Meanwhile, Janakuasa Sdn Bhd’s Duyen Hai Hai 2 this year signed four documents with Vietnam’s Ministry of Industry and Trade  (MoIT) for the development of the 1,200MW Duyen Hai 2 coal-fired power plant in the southern province of Tra Vinh. The agreement includes a land-lease deal, a power purchase agreement, BOT contract, and a government guarantee after six years of active negotiations.

According to the MoIT, Vietnam needs to add another 36,000MW generated from thermal power plants into the supply system by 2020, to ensure the nation’s power security. The growing demand for power supply is encouraging more and more foreign power companies to invest in Vietnam.

This year the Vietnamese energy sector is expected to be the next driver for foreign direct investment (FDI) growth in the country. Industry insiders predicted that the FDI commitment level in this sector would touch a record high of $4-$5 billion in 2016.

Đà Nẵng, Slovakia to boost IT, tourism co-operation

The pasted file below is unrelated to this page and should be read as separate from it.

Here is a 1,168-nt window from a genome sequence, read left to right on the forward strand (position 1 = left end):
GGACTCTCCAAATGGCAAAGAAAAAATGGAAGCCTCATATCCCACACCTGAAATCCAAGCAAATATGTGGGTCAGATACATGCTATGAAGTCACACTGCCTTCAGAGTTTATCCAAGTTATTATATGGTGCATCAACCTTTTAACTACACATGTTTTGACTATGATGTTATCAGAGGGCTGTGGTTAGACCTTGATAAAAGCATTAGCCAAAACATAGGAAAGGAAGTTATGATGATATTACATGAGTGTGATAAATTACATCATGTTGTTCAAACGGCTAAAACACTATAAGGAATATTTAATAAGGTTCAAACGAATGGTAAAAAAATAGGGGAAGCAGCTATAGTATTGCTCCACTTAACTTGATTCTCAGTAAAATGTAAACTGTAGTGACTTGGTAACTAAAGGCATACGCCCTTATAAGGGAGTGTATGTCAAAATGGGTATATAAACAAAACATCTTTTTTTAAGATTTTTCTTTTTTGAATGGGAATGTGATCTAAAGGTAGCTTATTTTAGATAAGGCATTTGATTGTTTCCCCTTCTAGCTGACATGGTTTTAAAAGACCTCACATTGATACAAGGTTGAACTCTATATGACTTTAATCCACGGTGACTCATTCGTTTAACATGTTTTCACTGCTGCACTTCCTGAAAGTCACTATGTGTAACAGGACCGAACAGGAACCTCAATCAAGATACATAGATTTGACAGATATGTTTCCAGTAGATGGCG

Slovakia will boost co-operation with Đà Nẵng in tourism, information technology (IT) and software, Slovakian Prime Minister Robert Fico said in a meeting during his visit to the city on July 19.

The Slovakian PM said the central city and Việt Nam were seen as peaceful and safe tourist destinations by Slovakian tourists, as favourite destinations in Turkey and Egypt were facing instability and security issues.

"Đà Nẵng has a long coastline and is an ideal destination for Slovakian tourists. I have witnessed the development of Việt Nam since I visited the country in 2008," Fico said.

"However, direct air routes from Slovakia to Đà Nẵng and other cities of Việt Nam are yet to be established to facilitate for tourism development and co-operation. We are also eyeing streamlining of procedures for tourist visa applications to enter Slovakia, as Việt Nam plans to exempt visa fees for Slovakia tourists visiting the country," he said.

The PM also said Slovakia was home to the Vietnamese community and he would urge Slovakian people to visit Đà Nẵng, which has ideal and pristine beach destinations.

He said FPT, an IT group of Việt Nam, has been working in IT development in Slovakia for years.

The Slovakia leader also visited the FPT Complex, the largest IT service centre in the central region built to contribute $1 billion to FPT’s software exports revenue by 2020, and which contributed 37 per cent of the city’s software export revenue in 2015 ($50 million).